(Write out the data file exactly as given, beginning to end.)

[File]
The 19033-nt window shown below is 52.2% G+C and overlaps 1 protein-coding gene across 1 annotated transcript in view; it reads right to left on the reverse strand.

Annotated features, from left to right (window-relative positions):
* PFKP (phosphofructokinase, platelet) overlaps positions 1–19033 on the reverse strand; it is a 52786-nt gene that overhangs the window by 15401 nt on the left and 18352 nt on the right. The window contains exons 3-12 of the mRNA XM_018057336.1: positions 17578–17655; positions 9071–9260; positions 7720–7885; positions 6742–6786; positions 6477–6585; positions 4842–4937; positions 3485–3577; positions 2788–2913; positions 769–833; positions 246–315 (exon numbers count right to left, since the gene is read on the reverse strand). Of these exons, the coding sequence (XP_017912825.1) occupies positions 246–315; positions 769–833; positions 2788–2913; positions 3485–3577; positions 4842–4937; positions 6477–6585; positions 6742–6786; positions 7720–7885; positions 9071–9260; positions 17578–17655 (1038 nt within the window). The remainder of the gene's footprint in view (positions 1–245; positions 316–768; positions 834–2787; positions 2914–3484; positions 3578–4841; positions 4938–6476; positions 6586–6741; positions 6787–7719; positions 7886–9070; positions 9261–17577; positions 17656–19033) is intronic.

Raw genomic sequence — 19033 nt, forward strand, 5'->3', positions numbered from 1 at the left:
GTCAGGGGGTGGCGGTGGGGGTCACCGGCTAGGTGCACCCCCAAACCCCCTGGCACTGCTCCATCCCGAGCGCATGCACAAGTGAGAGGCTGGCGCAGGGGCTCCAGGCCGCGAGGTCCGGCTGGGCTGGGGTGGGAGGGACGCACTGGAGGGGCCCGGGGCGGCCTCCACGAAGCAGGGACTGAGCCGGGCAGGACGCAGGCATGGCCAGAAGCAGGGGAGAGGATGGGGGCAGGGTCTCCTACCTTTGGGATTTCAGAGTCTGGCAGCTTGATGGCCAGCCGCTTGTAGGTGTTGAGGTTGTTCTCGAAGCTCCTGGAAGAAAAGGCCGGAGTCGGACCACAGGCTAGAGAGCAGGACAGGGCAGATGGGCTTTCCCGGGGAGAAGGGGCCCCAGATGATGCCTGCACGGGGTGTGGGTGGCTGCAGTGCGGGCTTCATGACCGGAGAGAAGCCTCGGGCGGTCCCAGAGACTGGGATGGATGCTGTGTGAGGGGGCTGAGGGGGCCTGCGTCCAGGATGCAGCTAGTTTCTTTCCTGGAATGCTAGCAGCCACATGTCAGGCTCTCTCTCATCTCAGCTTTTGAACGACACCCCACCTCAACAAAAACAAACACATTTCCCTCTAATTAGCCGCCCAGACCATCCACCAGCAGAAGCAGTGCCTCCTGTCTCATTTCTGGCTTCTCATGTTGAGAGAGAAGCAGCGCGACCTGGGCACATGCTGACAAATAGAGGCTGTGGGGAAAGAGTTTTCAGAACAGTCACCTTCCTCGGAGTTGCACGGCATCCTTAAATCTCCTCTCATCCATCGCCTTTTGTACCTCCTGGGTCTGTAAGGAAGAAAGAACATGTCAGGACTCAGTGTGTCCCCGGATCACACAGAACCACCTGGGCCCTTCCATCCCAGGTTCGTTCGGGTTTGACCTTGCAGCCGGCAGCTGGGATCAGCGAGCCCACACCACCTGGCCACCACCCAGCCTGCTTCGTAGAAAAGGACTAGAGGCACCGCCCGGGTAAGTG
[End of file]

The 19033-nt window shown below is 52.2% G+C and overlaps 1 protein-coding gene across 1 annotated transcript in view; it reads right to left on the reverse strand.

Annotated features, from left to right (window-relative positions):
* PFKP (phosphofructokinase, platelet) overlaps positions 1–19033 on the reverse strand; it is a 52786-nt gene that overhangs the window by 15401 nt on the left and 18352 nt on the right. The window contains exons 3-12 of the mRNA XM_018057336.1: positions 17578–17655; positions 9071–9260; positions 7720–7885; positions 6742–6786; positions 6477–6585; positions 4842–4937; positions 3485–3577; positions 2788–2913; positions 769–833; positions 246–315 (exon numbers count right to left, since the gene is read on the reverse strand). Of these exons, the coding sequence (XP_017912825.1) occupies positions 246–315; positions 769–833; positions 2788–2913; positions 3485–3577; positions 4842–4937; positions 6477–6585; positions 6742–6786; positions 7720–7885; positions 9071–9260; positions 17578–17655 (1038 nt within the window). The remainder of the gene's footprint in view (positions 1–245; positions 316–768; positions 834–2787; positions 2914–3484; positions 3578–4841; positions 4938–6476; positions 6586–6741; positions 6787–7719; positions 7886–9070; positions 9261–17577; positions 17656–19033) is intronic.

Raw genomic sequence — 19033 nt, forward strand, 5'->3', positions numbered from 1 at the left:
GTCAGGGGGTGGCGGTGGGGGTCACCGGCTAGGTGCACCCCCAAACCCCCTGGCACTGCTCCATCCCGAGCGCATGCACAAGTGAGAGGCTGGCGCAGGGGCTCCAGGCCGCGAGGTCCGGCTGGGCTGGGGTGGGAGGGACGCACTGGAGGGGCCCGGGGCGGCCTCCACGAAGCAGGGACTGAGCCGGGCAGGACGCAGGCATGGCCAGAAGCAGGGGAGAGGATGGGGGCAGGGTCTCCTACCTTTGGGATTTCAGAGTCTGGCAGCTTGATGGCCAGCCGCTTGTAGGTGTTGAGGTTGTTCTCGAAGCTCCTGGAAGAAAAGGCCGGAGTCGGACCACAGGCTAGAGAGCAGGACAGGGCAGATGGGCTTTCCCGGGGAGAAGGGGCCCCAGATGATGCCTGCACGGGGTGTGGGTGGCTGCAGTGCGGGCTTCATGACCGGAGAGAAGCCTCGGGCGGTCCCAGAGACTGGGATGGATGCTGTGTGAGGGGGCTGAGGGGGCCTGCGTCCAGGATGCAGCTAGTTTCTTTCCTGGAATGCTAGCAGCCACATGTCAGGCTCTCTCTCATCTCAGCTTTTGAACGACACCCCACCTCAACAAAAACAAACACATTTCCCTCTAATTAGCCGCCCAGACCATCCACCAGCAGAAGCAGTGCCTCCTGTCTCATTTCTGGCTTCTCATGTTGAGAGAGAAGCAGCGCGACCTGGGCACATGCTGACAAATAGAGGCTGTGGGGAAAGAGTTTTCAGAACAGTCACCTTCCTCGGAGTTGCACGGCATCCTTAAATCTCCTCTCATCCATCGCCTTTTGTACCTCCTGGGTCTGTAAGGAAGAAAGAACATGTCAGGACTCAGTGTGTCCCCGGATCACACAGAACCACCTGGGCCCTTCCATCCCAGGTTCGTTCGGGTTTGACCTTGCAGCCGGCAGCTGGGATCAGCGAGCCCACACCACCTGGCCACCACCCAGCCTGCTTCGTAGAAAAGGACTAGAGGCACCGCCCGGGTAAGTG